Install & Configure Oracle XE on Linux/CentOS in less than a minute.

This is a quick note on how to install Oracle XE on Linux/CentOS env.

This article assumes that you have downloaded the Oracle Database Express Edition setup binaries from here.

Also you would require a minimum of 256MB RAM dedicated to oracle and 1.5 GB disk space.

So if you have all the resources mentioned above proceed as follows:-

Before starting with the steps, if you don’t have time to go into the step details, just download the script xeinstall.sh and execute as:-

sh xeINSTALL.sh

where :-

xeINSTALL.sh is the name of the script.
is the argument to the script that you want set as SYS & SYSTEM password.
is the second argument to the script which is the path where you have downloaded the zipped file.

Step:1- Install necessary RPMs by executing below command as root user, you can check the minimum RPMs with their versions here :-

yum install glibc make binutils bc flex gcc libaio -y

Step:2- Unzip the downloaded zipped setup file as root user.

unzip oracle-xe-11.2.0-1.0.x86_64.rpm.zip

This would create a new directory named Disk1, change directory to Disk1.

cd Disk1

Step:3- Install the extracted rpm as root user:-

[root@test01 Disk1]# rpm -ivh oracle-xe-11.2.0-1.0.x86_64.rpm
Preparing...                ########################################### [100%]
   1:oracle-xe              ########################################### [100%]
Executing post-install steps...
You must run '/etc/init.d/oracle-xe configure' as the root user to configure the database.

Step:4- Run ‘/etc/init.d/oracle-xe configure’ as root user to configure XE:-

Hit enter to accept the default or specify the ports as per requirement.

[root@test01 Disk1]# /etc/init.d/oracle-xe configure

Oracle Database 11g Express Edition Configuration
-------------------------------------------------
This will configure on-boot properties of Oracle Database 11g Express
Edition.  The following questions will determine whether the database should
be starting upon system boot, the ports it will use, and the passwords that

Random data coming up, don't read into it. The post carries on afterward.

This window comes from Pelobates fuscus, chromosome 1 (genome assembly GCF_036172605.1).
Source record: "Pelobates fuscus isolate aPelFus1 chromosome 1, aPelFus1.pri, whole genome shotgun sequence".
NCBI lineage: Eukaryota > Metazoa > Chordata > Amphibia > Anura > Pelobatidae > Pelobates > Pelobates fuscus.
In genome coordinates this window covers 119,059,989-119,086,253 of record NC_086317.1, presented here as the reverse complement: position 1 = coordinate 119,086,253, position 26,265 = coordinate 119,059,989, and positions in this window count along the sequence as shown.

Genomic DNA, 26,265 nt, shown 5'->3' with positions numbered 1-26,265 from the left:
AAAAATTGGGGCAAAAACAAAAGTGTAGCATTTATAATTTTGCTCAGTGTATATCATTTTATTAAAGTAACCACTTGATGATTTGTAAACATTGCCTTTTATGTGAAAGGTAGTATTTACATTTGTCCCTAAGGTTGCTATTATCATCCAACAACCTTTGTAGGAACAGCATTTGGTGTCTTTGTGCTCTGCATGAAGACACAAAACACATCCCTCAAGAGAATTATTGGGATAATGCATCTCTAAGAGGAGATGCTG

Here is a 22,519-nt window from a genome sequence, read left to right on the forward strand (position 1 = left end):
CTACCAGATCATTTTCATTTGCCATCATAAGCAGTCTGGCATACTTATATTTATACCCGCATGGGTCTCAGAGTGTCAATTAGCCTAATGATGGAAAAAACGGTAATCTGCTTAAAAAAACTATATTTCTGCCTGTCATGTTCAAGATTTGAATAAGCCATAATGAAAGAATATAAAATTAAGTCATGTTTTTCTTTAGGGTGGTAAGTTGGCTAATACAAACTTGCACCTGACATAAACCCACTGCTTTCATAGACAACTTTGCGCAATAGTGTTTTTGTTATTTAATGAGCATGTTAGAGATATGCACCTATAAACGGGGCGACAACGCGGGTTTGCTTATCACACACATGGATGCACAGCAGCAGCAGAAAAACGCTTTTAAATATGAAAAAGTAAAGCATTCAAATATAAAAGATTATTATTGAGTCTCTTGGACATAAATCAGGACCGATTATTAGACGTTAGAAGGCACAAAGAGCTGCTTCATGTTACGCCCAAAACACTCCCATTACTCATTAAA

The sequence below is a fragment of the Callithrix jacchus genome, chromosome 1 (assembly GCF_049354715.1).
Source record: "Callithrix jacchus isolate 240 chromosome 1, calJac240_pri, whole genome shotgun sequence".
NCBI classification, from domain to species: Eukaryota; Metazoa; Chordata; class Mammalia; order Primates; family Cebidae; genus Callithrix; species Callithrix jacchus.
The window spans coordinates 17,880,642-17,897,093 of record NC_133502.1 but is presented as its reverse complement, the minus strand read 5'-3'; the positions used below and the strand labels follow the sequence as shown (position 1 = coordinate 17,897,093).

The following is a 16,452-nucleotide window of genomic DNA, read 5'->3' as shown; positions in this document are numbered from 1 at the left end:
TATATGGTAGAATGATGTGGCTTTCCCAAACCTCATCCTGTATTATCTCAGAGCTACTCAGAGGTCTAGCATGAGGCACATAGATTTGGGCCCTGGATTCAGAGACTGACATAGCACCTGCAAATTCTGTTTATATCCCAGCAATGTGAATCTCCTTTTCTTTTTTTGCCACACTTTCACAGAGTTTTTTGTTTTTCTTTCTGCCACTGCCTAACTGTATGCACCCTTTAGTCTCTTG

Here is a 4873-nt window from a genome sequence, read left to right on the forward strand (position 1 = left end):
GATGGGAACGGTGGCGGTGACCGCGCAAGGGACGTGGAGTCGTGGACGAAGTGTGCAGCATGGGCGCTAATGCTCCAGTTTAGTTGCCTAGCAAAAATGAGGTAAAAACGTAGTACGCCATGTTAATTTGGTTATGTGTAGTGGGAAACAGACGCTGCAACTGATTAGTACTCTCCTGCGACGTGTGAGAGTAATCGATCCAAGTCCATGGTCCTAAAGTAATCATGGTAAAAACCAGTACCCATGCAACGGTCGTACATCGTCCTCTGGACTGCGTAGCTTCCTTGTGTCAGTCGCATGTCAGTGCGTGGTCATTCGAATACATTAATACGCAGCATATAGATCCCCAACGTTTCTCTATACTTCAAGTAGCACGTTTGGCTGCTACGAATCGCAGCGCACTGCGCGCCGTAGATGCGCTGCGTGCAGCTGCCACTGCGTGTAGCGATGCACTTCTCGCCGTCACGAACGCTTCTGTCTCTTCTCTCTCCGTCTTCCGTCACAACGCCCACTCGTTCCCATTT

will be used for database accounts.  Press <Enter> to accept the defaults.
Ctrl-C will abort.

Specify the HTTP port that will be used for Oracle Application Express [8080]:

Specify a port that will be used for the database listener [1521]:

Specify a password to be used for database accounts.  Note that the same
password will be used for SYS and SYSTEM.  Oracle recommends the use of
different passwords for each database account.  This can be done after
initial configuration:
Confirm the password:

Do you want Oracle Database 11g Express Edition to be started on boot (y/n) [y]:y

Starting Oracle Net Listener...Done
Configuring database...Done
Starting Oracle Database 11g Express Edition instance...Done
Installation completed successfully.
[root@IONDELVM105 Disk1]#

Note the password you specified above as that is the password for the SYS/SYSTEM users.

The Oracle XE with default instance has been installed, configured and started at the end of this script.

[root@test01 Disk1]# ps -ef | grep pmon | grep -v grep
oracle    9476     1  0 00:45 ?        00:00:00 xe_pmon_XE

Step:5- Setting env. variables to access Oracle XE binaries:-

Since XE configuration scripts install the binaries in Oracle Home – /u01/app/oracle/product/11.2.0/xe/, before accessing the binaries you can set the env. variables by running the below command from oracle user:-

[root@test01 Disk1]# su - oracle
oracle > . /u01/app/oracle/product/11.2.0/xe/bin/oracle_env.sh
oracle > sqlplus / as sysdba

SQL*Plus: Release 11.2.0.2.0 Production on Tue Sep 13 02:17:52 2016

Copyright (c) 1982, 2011, Oracle.  All rights reserved.

Connected to:
Oracle Database 11g Express Edition Release 11.2.0.2.0 - 64bit Production

SQL>

That’s it, you have successfully installed Oracle XE with default configuration, now you can make changes to your XE configuration as per your requirement (Check limitations of XE here.)

Please comment below in case you get into any issues.

One thought on “Install & Configure Oracle XE on Linux/CentOS in less than a minute.

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